Over the weekend, as the Gaullist RPR held its 'summer university' in Bordeaux, some important elements of the party apparatus swung unexpectedly and unequivocally behind Mr Chirac. 'Summer universities' are held by all main French political parties for their various youth movements; they are a sort of informal congress to galvanise young militants and lay down the line for the year ahead.
The correct presidential line was suggested by Alain Juppe, the Foreign Minister and RPR Secretary-General. He called on Mr Chirac 'to show the way; he knows you'll be there - and I with you - to follow him'. As the third-ranking Gaullist in government, behind Mr Balladur himself and Interior Minister, Charles Pasqua, Mr Juppe was taking something of a risk. If Mr Balladur does decide to make a presidential bid, it could be difficult for Mr Juppe to remain in the cabinet.
Mr Juppe's stance was reinforced by Philippe Seguin, the National Assembly president, or parliament speaker, who was the chief Gaullist campaigner against the Maastricht European Union treaty two years ago. He, too, jumped into the Chirac camp, saying that Mr Chirac's presidential ambitions were 'an open secret'. An obvious absentee was Mr Pasqua, a Chirac loyalist until a year ago who is now hedging his bets.
Mr Balladur was appointed Prime Minister with Mr Chirac's blessing after parliamentary elections brought the right into power 18 months ago. Mr Pasqua, one of the leading Gaullist 'barons', warned Mr Chirac at the time that he was making a mistake. As head of the biggest party in parliament, Mr Chirac had first claim on the premiership; he chose to remain aloof, remembering his bruising experience as a 'co-habiting' right-wing premier to Mr Mitterrand's Socialist president in the 1980s. Mr Pasqua said that, by thrusting Mr Balladur forward, Mr Chirac was playing 'Belgian roulette; every chamber has a bullet'.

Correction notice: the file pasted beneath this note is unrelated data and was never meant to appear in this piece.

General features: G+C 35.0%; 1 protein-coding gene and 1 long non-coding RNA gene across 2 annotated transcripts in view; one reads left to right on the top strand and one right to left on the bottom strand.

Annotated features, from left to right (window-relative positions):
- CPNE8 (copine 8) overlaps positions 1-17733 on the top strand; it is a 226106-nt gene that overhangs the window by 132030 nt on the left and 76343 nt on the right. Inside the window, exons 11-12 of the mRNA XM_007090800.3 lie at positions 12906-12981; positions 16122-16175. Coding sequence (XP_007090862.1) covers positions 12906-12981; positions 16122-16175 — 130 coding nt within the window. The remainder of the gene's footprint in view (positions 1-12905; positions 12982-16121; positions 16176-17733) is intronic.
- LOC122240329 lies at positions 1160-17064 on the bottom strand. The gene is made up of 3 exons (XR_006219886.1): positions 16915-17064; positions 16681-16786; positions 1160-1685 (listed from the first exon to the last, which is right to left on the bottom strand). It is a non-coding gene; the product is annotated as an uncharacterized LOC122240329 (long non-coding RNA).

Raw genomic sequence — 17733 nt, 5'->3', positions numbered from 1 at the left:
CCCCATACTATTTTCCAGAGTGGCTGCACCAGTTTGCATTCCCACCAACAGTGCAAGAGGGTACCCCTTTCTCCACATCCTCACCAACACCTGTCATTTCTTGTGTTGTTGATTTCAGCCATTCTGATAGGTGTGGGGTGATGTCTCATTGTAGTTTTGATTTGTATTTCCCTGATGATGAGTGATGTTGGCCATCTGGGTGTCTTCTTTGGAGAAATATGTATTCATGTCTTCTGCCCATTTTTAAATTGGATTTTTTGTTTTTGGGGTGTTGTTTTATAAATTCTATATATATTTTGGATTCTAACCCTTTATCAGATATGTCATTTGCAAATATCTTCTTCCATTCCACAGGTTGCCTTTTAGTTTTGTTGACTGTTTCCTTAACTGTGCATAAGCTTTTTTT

So it has proved. In an bid by Chirac supporters to retrieve the situation, the message from Bordeaux was that Mr Balladur was a very good Prime Minister, a good number two, and that was his place. The media saw this as a device to 'contain' Mr Balladur, to stop him going further.
Mr Chirac reinforced the point in a brief appearance in Bordeaux. He had wanted Mr Balladur to become Prime Minister, he said, 'and I did what I could. I don't regret it'. Mr Chirac said the RPR could not afford 'divisions' and 'quarrels' although it was 'human' to show ambition.
Leading ministers from the centre-right Union for French Democracy (UDF), the Gaullists' coalition partner in government, meanwhile, made it clear that they wanted one candidate to represent both parties and their choice was clear: Edouard Balladur.
Defence Minister Francois Leotard and Gerard Longuet, the Industry Minister, who have been pushing for a single conservative candidate, have their own internal party battle. They want to prevent Valery Giscard d'Estaing, the founder of their political group who has become a bitter rival, from trying a comeback.
Mr Balladur and Jacques Delors, the outgoing European Commission president and the only left-wing French politician with a chance of taking the Elysee Palace, have been keen not to announce their candidatures, apparently with the aim of doing so at the last possible moment.
Mr Chirac, who was Prime Minister under both Mr Giscard d'Estaing and Mr Mitterrand, is being pushed by his backers to throw caution to the winds and announce his candidature soon, to take the high ground first and, principally, stymie a Balladur bid. Mr Chirac may do so in two weeks' time, after a meeting of his campaign team on 20 September.Reuse content